The situation on Lithuania's southeastern border, which has been crossed by thousands of migrants coming from Belarus in recent weeks, may have reached a turning point with the recent decision by Lithuania to start returning individuals to their countries of origin.
Politicians and experts appearing on ETV news show 'Aktuaalne kaamera' (AK) said Tuesday evening that the strategy is a deliberate form of hybrid warfare, intended to destabilize Lithuania, teaching both it and the EU as a whole a lesson, as well as an effort to distract attention from an upcoming mass military exercise in western Russia and in Belarus.
Tomas Jermalavičius, a Lithuanian expert at the Tallinn-based International Center for Defense Studies (ICDS), told AK that migratory pressure on Lithuania could be a deceptive maneuver on the part of Belarus, aimed at diverting Europe's attention from other regions.
Among worst-case scenarios, Jermalavičius said that: "[Belarusian leaeder Alexander] Lukashenko has already suggested that Arab militants be sent to protect migrants from the so-called perpetrators of violence by the Lithuanian government".
Expert: Psychological 'game'
"One does not have to look far to find such defenders: Chechen leader [Ramzan] Kadyrov's fighters are loyal to the Kremlin and ready to fight for the Russian regime," he added.
"We have to understand that this is basically a psychological game and a means of putting pressure on Lithuanian society. Of course, the military threat adds tension just beyond the border, especially at a time when the country's security systems and government are very busy changing," he went on.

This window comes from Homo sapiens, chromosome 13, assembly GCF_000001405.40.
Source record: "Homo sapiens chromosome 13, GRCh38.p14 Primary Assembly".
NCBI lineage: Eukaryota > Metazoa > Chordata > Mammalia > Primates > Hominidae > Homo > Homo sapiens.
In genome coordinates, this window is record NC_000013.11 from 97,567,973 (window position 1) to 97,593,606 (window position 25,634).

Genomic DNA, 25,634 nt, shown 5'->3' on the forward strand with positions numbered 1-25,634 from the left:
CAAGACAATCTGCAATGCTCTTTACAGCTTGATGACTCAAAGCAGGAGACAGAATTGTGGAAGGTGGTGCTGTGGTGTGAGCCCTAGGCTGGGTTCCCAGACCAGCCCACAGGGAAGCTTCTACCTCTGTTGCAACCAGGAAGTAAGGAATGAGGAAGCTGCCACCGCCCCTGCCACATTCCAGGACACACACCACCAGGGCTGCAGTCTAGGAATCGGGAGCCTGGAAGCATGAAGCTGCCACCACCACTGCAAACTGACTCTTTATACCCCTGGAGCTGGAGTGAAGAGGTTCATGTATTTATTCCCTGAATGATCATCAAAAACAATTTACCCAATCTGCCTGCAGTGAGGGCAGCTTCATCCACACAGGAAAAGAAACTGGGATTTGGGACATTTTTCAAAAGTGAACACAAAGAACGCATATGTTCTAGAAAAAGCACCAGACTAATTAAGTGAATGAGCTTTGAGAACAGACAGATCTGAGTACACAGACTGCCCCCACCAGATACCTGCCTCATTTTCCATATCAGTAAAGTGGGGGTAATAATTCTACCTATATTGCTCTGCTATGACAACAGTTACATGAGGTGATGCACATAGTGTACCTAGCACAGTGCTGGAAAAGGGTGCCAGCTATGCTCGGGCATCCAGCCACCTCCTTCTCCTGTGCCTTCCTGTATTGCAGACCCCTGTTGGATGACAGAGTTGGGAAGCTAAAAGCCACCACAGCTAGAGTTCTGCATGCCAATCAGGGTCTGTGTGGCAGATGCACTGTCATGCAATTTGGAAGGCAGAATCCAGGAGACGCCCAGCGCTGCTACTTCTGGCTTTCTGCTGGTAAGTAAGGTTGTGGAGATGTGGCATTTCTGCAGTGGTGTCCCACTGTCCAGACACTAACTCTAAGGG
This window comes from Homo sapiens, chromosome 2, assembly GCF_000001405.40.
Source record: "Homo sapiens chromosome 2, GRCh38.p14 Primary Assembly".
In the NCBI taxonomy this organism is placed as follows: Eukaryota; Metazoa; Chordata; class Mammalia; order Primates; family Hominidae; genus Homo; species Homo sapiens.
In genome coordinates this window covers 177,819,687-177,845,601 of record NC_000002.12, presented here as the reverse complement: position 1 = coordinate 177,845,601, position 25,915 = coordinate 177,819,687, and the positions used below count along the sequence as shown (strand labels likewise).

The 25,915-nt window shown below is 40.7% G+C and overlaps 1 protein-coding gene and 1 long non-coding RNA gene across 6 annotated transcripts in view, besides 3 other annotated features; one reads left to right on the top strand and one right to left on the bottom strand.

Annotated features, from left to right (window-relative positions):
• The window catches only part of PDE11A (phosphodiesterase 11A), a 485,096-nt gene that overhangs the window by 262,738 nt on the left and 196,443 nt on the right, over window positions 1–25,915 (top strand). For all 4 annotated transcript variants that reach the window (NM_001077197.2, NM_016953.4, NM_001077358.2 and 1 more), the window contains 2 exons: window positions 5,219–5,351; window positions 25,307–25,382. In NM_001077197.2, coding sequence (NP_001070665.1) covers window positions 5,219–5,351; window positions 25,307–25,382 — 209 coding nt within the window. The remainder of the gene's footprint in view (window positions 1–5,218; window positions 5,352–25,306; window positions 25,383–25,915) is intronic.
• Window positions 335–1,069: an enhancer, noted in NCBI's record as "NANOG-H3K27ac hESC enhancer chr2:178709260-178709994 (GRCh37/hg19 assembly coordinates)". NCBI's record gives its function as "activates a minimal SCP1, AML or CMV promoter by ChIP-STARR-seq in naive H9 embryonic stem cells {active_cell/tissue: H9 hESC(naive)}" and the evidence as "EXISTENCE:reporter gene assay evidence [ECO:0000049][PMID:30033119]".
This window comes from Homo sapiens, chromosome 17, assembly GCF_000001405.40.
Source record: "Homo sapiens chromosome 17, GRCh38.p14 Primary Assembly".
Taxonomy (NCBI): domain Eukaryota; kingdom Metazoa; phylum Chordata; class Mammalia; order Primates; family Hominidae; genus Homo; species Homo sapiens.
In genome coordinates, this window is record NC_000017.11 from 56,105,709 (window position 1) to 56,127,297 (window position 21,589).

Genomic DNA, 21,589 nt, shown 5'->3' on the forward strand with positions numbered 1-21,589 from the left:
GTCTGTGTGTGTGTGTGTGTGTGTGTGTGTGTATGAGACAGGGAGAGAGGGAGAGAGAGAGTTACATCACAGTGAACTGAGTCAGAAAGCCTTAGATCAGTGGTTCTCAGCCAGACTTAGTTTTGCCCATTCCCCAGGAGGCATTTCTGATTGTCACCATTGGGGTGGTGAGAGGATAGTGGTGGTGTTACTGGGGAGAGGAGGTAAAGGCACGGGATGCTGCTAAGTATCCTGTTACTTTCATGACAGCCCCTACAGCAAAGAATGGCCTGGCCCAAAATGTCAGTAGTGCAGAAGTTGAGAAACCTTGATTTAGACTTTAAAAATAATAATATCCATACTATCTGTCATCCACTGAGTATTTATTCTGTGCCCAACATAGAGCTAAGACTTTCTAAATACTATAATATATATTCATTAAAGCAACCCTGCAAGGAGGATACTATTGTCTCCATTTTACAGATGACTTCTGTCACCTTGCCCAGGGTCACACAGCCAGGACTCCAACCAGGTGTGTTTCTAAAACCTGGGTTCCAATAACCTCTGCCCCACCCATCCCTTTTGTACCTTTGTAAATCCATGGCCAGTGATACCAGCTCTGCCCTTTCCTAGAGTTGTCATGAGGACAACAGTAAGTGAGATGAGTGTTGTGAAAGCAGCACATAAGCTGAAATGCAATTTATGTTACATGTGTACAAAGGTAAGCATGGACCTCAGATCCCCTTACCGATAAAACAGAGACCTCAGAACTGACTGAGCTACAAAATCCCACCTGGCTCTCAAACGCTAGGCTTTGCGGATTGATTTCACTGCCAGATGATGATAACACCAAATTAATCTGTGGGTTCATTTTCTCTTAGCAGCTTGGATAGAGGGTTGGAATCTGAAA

Defense minister Kalle Laanet agreed, calling the recent phenomenon a way of disrupting and compromising the Lithuanian state.
Laanet said that: "The first option is, of course, to build a physical wall or fence between Belarus and Lithuania."
Defense minister: Threefold solution possible
"Second, it is certainly possible to influence Belarus to stop such a hybrid attack via foreign diplomacy."
"Third, of course, also to think ahead and stop creating opportunities for refugees to arrive from their country of origin at all," Laanet told AK.
Interior minister Kristian Jaani (Center) also appeared on AK, and said that the situation in Lithuania was ample demonstration of the need to build up Estonia's border infrastructure.
Jaani said: "Our external border is very well guarded. As of today we are patrolling it with a lot of people and technical equipment and /.../ there is a very active border construction going on in the south-east corner up to today."
Interior minister: Issue demonstrates timeliness of Estonia border infrastructure ongoing work
While Estonia's eastern border with Russia – Estonia does not share a border with Belarus – is dominated by waterways, from the mouth of the Narva river in the north, bisecting Peipsi Järv (Lake Peipus), the fifth largest lake in Europe, and on into Lämmijärv and Pihkva Järv – all three lakes form a contiguous system – the southeastern-most corner of the country is abuts on to a land border more similar to Lithuania's eastern border, while the borders of Estonia and the Russian Federation converge with Latvia's border to the south.
The border here is in a relatively sparsely-populated area, further from almost any major settlement, on either side, however, than is the case on the Lithuanian-Belarusian border, which lies just 30km from Vilnius and a little over 100km from Minsk. The Russian city of Pskov (Estonian: Pihkva) is the only town of any size near the southeastern border, at over 200,000 people it is larger than Tartu.